Sunday, March 8, 2009

Book Ratings: A Matter of Literary Morality

I’m an English major. I’ve probably mentioned that once are twenty times here on ye old blog. This subject is very much an “English Major” moment. It’s a matter of literary morality; or lack thereof.

I just finished reading “Teacher-Man” by Frank McCourt. There are many brilliant things to be said about this autobiographical novel about an Irish immigrant who taught in the New York public school system for 30 plus years. You’ve probably heard his name attributed to the Pulitzer Prize winning novel, “Angela’s Ashes.” No I’ve not read it – it’s on the list. Of course I, being not only an English major (which McCourt was) and having gotten my teaching certificate (as McCourt did), and having a passion for education (which McCourt might), this novel immediately snagged my interest. What I expected was surpassed. It was real, enlightening, beautiful, and enthralling. McCourt details the grit of teaching in the public school system and less than paints himself as the ideal teacher. I think that's why I liked it so much - it was the teacher's journey - always growing, reflecting, changing, asking himself "what went well, and what could I do better?"


When reading something like this, something that is “real” and intense and even autobiographical, you’ve got to expect to be thrown out of your comfort zone; most especially if that comfort zone is carries religiously attached moral principles of what “of good report and praiseworthy” should look like, ha rather, should “read” like. You think I’m going to say that McCourt’s book was somehow amoral or immoral or, gasp, inappropriate. Well… it was crude, crass, and just exactly how it all happened for McCourt. It was, in point of fact, real. The language, the “life scenarios”, the learning and growth and experiences, all stem from one mans life. It’s how it was. It’s how it happened. And that’s how he wrote it. If you don’t want to read it – well don’t.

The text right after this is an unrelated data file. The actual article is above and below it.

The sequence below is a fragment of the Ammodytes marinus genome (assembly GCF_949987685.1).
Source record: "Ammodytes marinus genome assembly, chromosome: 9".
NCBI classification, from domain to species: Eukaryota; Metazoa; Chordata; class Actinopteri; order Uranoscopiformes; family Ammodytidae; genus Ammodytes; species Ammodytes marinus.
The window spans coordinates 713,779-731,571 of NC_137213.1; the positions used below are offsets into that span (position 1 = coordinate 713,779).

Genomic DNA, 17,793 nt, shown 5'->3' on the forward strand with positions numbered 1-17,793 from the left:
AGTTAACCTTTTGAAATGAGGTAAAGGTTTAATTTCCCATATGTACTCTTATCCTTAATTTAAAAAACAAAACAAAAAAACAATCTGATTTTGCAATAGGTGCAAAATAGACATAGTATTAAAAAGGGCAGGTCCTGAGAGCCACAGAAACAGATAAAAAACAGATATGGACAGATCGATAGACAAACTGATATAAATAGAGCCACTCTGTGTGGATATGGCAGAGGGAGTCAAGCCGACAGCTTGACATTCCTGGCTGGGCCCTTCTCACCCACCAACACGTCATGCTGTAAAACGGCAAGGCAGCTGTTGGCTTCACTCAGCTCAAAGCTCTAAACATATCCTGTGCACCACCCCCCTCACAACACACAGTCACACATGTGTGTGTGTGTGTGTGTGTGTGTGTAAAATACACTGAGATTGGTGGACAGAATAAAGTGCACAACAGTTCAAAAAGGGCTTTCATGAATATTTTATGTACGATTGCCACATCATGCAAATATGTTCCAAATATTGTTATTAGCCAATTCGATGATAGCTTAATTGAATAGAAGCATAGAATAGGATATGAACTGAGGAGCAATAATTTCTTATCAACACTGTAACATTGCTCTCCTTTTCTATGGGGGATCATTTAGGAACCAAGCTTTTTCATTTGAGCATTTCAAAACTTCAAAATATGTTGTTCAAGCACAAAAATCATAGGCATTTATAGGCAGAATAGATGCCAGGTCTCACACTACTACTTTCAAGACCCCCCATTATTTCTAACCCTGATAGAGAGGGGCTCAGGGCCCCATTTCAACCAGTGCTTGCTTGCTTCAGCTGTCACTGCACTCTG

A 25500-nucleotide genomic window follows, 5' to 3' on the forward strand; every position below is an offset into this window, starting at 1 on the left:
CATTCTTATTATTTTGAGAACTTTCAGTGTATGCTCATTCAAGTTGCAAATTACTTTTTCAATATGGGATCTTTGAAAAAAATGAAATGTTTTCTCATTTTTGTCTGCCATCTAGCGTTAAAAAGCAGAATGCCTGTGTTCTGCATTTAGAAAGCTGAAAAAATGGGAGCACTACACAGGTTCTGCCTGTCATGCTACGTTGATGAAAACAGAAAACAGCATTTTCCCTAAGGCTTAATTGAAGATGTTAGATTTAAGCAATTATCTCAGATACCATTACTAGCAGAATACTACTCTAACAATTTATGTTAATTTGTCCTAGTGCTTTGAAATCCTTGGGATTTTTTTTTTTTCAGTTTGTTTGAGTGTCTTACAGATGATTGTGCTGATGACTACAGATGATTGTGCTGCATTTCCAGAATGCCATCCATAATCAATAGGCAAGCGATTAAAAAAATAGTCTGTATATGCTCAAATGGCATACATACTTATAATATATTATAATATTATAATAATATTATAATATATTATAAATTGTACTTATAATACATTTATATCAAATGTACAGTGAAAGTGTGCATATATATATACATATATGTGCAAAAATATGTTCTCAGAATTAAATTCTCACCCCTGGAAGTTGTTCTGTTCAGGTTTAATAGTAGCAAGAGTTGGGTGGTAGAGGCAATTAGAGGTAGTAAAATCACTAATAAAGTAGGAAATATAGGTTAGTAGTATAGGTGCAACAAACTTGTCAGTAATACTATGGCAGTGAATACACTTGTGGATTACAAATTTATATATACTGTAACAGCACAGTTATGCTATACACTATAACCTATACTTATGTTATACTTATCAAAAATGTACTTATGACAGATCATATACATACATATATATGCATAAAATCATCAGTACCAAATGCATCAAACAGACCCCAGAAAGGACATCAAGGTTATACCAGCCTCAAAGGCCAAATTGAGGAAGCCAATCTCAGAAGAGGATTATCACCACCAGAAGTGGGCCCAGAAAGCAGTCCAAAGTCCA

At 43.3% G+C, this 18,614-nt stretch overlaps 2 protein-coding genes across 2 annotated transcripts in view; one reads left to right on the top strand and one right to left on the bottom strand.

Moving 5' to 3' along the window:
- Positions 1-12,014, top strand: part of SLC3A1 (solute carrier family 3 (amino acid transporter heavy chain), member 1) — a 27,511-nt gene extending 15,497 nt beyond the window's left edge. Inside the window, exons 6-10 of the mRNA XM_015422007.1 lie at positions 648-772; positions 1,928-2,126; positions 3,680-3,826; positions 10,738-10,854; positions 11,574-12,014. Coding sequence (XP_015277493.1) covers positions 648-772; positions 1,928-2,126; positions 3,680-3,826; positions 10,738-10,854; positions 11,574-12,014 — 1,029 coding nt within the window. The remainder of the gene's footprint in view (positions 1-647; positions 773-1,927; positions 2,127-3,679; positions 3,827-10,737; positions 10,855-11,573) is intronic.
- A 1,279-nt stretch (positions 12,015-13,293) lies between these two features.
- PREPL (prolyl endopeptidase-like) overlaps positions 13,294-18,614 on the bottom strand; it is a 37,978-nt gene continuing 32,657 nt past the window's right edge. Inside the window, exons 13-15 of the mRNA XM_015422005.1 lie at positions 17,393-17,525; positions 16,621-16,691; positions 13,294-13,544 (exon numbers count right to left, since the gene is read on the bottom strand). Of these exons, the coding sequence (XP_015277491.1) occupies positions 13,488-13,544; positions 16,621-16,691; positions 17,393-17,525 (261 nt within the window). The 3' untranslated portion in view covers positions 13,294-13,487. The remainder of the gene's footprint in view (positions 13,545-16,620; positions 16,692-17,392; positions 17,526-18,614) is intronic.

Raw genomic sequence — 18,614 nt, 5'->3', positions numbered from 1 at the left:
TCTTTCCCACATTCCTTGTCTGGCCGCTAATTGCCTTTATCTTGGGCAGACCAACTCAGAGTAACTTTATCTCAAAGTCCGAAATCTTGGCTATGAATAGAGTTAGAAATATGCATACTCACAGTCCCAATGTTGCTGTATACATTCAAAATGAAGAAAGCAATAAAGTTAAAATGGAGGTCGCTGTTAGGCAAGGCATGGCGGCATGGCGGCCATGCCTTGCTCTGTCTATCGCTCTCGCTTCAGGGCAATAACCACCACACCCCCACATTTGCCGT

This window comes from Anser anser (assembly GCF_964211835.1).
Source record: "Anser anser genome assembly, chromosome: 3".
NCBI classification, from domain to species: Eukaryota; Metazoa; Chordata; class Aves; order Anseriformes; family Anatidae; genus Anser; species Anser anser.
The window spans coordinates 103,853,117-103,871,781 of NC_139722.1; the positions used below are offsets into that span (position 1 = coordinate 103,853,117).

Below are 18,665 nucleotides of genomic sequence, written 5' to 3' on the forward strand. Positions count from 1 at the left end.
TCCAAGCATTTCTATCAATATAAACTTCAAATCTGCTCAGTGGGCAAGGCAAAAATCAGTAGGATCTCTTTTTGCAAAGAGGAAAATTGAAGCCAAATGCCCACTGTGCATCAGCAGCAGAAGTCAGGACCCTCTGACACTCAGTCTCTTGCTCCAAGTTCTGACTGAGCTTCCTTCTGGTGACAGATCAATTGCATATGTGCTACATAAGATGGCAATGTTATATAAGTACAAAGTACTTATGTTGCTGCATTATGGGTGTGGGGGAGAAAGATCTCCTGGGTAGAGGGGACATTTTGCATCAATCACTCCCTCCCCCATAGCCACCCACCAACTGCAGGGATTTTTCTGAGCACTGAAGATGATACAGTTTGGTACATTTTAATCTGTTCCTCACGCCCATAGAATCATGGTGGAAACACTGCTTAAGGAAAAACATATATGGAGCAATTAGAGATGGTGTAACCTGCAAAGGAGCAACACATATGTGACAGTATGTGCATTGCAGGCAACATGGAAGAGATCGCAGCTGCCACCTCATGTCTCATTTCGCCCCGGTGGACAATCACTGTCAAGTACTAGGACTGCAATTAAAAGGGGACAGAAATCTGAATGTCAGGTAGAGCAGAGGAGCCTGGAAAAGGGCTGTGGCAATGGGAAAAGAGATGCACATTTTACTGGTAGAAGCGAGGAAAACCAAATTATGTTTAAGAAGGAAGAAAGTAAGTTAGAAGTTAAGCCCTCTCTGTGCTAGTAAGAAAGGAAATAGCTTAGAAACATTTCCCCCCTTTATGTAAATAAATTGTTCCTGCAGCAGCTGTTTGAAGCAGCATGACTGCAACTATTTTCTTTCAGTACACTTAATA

Now listen, having been an English major at the U, I became acquainted with some rather “colorful” literature. Personally, very personally, I’m sensitive to a lot of media material that most folks find common place. Certain words make me jump, certain scenarios make me squeamish, and some things are just plan uncomfortable, unnecessary, and yes, inappropriate. I don’t watch R rated movies because I don’t like the material. It doesn’t… uplift me in any way but rather… makes me feel as if I could've spent my "entertainment" time in a much more productive way. It’s hard to explain to a world where watching head explosions and explicit sex scenes while hearing language and conversations that would make your grandmother turn in her grave or a sailor blush is common place, that I just don’t like to see, hear, or accept those sorts of “real life” scenario’s as “common place” “acceptable” “free-thinking” or “just how things are – grow up.” I’ve been called old-fashioned, traditional, prudish, and uptight because of my personal moral choices. I just don’t want certain material in front of my eyes, in my ears, or playing through my mind. That's just my choice. And if some can choose to watch those sorts of things, then I can choose not to. Right? Yes.

Which brings us back to the idea of literary morality. McCourt’s novel really is one of brilliance, though, there is hard language, adult themes, and sexual promiscuity laced throughout. All things that I, personally, don’t like to voluntarily put into my head. I realize that description sounds like the fine print explanation below a movie rated PG-13. But there in lies the point. I would like to know what I’m getting into when I start reading a novel just like I know what I should expect to see when I go to a movie. How does Hollywood let viewers know what to expect? If they should take their kids to see a movie or not? Hollywood RATES their movies so the viewers can make an INFORMED decision.